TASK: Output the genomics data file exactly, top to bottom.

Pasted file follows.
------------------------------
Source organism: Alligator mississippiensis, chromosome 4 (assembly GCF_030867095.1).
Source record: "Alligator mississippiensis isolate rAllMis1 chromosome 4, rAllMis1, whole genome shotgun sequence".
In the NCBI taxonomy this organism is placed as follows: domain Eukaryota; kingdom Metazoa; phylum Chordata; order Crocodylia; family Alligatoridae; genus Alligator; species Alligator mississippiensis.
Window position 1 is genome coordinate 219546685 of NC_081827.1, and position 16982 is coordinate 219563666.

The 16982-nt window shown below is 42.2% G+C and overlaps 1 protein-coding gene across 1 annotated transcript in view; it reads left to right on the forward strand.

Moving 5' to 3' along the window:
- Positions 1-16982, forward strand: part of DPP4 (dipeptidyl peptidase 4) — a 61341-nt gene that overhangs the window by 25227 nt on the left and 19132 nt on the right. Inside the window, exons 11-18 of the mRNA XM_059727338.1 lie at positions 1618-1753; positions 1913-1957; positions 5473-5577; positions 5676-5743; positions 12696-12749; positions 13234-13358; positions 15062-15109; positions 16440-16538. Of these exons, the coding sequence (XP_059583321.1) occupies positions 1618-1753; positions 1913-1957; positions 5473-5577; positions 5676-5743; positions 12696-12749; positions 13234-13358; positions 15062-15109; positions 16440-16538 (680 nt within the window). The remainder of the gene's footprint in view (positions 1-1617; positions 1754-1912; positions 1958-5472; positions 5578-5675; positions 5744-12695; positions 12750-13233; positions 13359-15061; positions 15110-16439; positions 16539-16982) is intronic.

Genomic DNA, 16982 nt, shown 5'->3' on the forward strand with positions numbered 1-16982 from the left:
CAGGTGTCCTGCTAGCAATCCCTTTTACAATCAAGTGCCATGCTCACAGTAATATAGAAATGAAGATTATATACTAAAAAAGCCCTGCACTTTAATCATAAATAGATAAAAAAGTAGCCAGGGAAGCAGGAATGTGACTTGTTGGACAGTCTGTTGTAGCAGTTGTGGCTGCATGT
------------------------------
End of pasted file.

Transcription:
Source organism: Alligator mississippiensis, chromosome 4 (assembly GCF_030867095.1).
Source record: "Alligator mississippiensis isolate rAllMis1 chromosome 4, rAllMis1, whole genome shotgun sequence".
In the NCBI taxonomy this organism is placed as follows: domain Eukaryota; kingdom Metazoa; phylum Chordata; order Crocodylia; family Alligatoridae; genus Alligator; species Alligator mississippiensis.
Window position 1 is genome coordinate 219546685 of NC_081827.1, and position 16982 is coordinate 219563666.

The 16982-nt window shown below is 42.2% G+C and overlaps 1 protein-coding gene across 1 annotated transcript in view; it reads left to right on the forward strand.

Moving 5' to 3' along the window:
- Positions 1-16982, forward strand: part of DPP4 (dipeptidyl peptidase 4) — a 61341-nt gene that overhangs the window by 25227 nt on the left and 19132 nt on the right. Inside the window, exons 11-18 of the mRNA XM_059727338.1 lie at positions 1618-1753; positions 1913-1957; positions 5473-5577; positions 5676-5743; positions 12696-12749; positions 13234-13358; positions 15062-15109; positions 16440-16538. Of these exons, the coding sequence (XP_059583321.1) occupies positions 1618-1753; positions 1913-1957; positions 5473-5577; positions 5676-5743; positions 12696-12749; positions 13234-13358; positions 15062-15109; positions 16440-16538 (680 nt within the window). The remainder of the gene's footprint in view (positions 1-1617; positions 1754-1912; positions 1958-5472; positions 5578-5675; positions 5744-12695; positions 12750-13233; positions 13359-15061; positions 15110-16439; positions 16539-16982) is intronic.

Genomic DNA, 16982 nt, shown 5'->3' on the forward strand with positions numbered 1-16982 from the left:
CAGGTGTCCTGCTAGCAATCCCTTTTACAATCAAGTGCCATGCTCACAGTAATATAGAAATGAAGATTATATACTAAAAAAGCCCTGCACTTTAATCATAAATAGATAAAAAAGTAGCCAGGGAAGCAGGAATGTGACTTGTTGGACAGTCTGTTGTAGCAGTTGTGGCTGCATGT